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17 November, 1999

Data from the Ice...that's nice!

The Geophysical Institute is perched atop a small hill, allowing for a fantastic view of Fairbanks (see photo). As I hike across campus, my mind is deceived by the lack of light. The flurry of activity around and inside the G.I. reminds me that it's close to 9AM already, and that "sunrise" is still a while away. I stop to think about my friends and family back in CT who are four hours further into their day.

I am feeling a little nervous about what I need to accomplish today. I am unfamiliar with the Sigma Plot software and have never calculated "heat fluxes" before! What's worse, I'm working on a Mac rather than a PC. Yikes!! Luckily for me, Martin (Dr. Jeffries) and Kim (an experienced research technician) are both patient AND knowledgeable!

As the day progresses I realize that, not only am I catching on, but I also LIKE what I'm doing. Once the data are organized, they begin to tell a story. Recognizing and explaining the patterns that we see will be the fun part!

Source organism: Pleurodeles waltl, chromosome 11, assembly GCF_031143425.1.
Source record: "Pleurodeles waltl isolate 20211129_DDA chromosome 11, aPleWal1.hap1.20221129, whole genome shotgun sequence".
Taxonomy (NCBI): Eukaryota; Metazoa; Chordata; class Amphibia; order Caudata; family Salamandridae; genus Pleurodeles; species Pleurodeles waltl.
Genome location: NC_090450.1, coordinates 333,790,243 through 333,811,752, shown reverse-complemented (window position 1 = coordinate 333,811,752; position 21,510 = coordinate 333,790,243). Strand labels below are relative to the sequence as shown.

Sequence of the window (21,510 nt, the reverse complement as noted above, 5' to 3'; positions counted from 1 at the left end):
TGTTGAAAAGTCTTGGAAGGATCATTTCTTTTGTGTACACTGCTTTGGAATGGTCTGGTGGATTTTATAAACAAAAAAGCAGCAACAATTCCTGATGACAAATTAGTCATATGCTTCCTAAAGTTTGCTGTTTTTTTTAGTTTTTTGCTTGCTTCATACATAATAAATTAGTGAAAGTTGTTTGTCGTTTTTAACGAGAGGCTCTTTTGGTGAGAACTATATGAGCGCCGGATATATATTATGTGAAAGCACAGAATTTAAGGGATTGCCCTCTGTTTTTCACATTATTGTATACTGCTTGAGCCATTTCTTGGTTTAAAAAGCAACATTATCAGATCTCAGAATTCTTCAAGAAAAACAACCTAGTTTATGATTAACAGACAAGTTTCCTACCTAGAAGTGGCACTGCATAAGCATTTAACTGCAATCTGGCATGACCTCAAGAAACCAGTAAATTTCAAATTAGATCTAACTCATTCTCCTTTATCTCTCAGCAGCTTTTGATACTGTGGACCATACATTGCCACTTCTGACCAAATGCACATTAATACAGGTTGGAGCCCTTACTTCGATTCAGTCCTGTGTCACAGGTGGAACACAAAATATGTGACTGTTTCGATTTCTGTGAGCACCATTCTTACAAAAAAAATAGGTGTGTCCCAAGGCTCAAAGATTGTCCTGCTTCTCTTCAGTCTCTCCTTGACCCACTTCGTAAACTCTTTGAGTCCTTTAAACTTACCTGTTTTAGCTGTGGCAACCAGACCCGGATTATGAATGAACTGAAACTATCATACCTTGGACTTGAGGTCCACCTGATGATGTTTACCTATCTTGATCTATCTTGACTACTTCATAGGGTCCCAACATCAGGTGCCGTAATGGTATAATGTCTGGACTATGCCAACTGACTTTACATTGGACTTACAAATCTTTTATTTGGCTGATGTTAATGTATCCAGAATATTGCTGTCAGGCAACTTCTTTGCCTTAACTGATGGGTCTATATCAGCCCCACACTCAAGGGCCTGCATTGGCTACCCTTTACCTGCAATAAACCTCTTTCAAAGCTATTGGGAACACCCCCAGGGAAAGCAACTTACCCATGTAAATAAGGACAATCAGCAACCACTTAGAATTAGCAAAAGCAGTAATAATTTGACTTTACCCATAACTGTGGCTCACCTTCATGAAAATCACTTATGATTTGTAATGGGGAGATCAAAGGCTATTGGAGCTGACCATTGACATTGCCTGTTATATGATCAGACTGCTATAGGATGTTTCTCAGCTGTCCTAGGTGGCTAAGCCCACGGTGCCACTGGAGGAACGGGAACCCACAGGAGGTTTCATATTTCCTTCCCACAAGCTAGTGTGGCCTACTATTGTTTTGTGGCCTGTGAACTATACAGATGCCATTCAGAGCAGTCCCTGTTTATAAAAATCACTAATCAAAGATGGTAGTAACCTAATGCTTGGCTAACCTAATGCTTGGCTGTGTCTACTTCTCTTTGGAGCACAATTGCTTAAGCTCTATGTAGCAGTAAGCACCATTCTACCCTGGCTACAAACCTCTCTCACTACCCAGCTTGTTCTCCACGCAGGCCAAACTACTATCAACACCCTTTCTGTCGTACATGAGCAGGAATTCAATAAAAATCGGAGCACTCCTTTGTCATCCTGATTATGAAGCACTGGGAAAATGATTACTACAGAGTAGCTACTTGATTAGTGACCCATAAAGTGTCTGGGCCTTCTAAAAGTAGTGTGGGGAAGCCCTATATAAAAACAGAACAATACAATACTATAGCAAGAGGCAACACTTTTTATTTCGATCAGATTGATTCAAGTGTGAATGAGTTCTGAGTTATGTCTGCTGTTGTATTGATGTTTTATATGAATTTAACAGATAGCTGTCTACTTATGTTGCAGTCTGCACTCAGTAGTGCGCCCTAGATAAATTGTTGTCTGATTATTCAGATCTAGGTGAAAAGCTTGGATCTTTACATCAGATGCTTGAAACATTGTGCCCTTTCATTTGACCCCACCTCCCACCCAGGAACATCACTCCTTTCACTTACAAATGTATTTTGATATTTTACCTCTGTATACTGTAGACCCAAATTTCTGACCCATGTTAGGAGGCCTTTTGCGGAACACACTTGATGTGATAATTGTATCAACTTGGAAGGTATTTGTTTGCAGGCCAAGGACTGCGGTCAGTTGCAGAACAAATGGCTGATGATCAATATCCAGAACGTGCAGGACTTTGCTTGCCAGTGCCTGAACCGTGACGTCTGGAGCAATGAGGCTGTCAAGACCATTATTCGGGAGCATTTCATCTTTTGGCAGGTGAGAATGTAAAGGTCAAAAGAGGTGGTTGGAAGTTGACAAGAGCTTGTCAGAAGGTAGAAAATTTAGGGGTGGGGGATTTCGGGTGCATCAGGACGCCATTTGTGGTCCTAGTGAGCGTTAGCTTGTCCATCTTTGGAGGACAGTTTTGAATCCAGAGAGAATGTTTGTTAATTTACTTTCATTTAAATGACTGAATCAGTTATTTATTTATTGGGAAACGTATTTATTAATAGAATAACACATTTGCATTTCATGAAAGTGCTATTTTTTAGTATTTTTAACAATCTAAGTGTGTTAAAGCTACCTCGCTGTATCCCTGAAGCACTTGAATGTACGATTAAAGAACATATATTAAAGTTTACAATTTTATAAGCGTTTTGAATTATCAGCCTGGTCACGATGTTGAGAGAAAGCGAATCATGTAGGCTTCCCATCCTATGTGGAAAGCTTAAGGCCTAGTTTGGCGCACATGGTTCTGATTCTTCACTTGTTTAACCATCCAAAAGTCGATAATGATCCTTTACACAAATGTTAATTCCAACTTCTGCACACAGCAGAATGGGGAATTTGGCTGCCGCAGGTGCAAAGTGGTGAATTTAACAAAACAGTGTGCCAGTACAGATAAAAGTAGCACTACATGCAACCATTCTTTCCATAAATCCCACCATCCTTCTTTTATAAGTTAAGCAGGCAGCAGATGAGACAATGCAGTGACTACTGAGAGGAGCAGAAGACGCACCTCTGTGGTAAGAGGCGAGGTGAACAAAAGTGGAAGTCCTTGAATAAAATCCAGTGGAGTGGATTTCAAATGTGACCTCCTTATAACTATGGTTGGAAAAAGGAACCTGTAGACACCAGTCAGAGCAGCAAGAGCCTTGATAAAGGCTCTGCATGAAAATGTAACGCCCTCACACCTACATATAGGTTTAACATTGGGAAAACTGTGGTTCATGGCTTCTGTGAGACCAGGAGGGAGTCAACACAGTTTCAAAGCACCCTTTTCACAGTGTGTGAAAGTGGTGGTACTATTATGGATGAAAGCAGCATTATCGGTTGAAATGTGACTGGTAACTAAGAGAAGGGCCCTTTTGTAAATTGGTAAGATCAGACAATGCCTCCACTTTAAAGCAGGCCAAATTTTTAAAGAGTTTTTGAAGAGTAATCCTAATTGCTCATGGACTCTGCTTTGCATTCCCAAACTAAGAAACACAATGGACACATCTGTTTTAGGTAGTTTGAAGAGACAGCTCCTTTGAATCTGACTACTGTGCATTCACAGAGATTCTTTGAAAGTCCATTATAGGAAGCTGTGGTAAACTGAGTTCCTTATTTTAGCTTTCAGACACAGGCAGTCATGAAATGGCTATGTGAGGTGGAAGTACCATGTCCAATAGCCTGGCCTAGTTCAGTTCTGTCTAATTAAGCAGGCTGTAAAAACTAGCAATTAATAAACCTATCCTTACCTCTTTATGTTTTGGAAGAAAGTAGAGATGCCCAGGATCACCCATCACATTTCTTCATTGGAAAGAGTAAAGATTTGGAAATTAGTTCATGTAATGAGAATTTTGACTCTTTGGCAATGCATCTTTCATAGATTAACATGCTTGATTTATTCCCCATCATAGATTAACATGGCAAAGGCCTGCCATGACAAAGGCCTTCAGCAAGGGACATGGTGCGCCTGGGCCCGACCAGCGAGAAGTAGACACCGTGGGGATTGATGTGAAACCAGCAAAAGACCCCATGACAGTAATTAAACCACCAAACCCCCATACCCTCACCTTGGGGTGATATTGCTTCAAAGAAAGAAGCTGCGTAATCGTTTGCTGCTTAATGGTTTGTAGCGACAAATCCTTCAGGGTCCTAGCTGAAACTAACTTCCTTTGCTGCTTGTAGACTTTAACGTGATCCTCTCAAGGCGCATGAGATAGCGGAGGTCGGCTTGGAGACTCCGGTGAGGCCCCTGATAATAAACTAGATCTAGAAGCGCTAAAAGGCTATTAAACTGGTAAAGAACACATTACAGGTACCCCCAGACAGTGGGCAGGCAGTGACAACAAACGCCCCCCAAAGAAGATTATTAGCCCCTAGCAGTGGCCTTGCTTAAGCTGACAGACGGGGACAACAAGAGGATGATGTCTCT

Heat Flux, as you know from yesterday's work, is a function of three things:

- 1. temperature gradient between the snow surface and the ice surface

- 2. snow depth, and

- 3. thermal conductivity (calculated from equations that consider snow density)

FLUX = (temp. gradient/depth)(thermal conductivity)

By the end of next week I will make some data available so that you can practice making the calculations and understanding the patterns yourself!

Sunset in Fairbanks: 3:30 PM

Entering data into Sigma Plot

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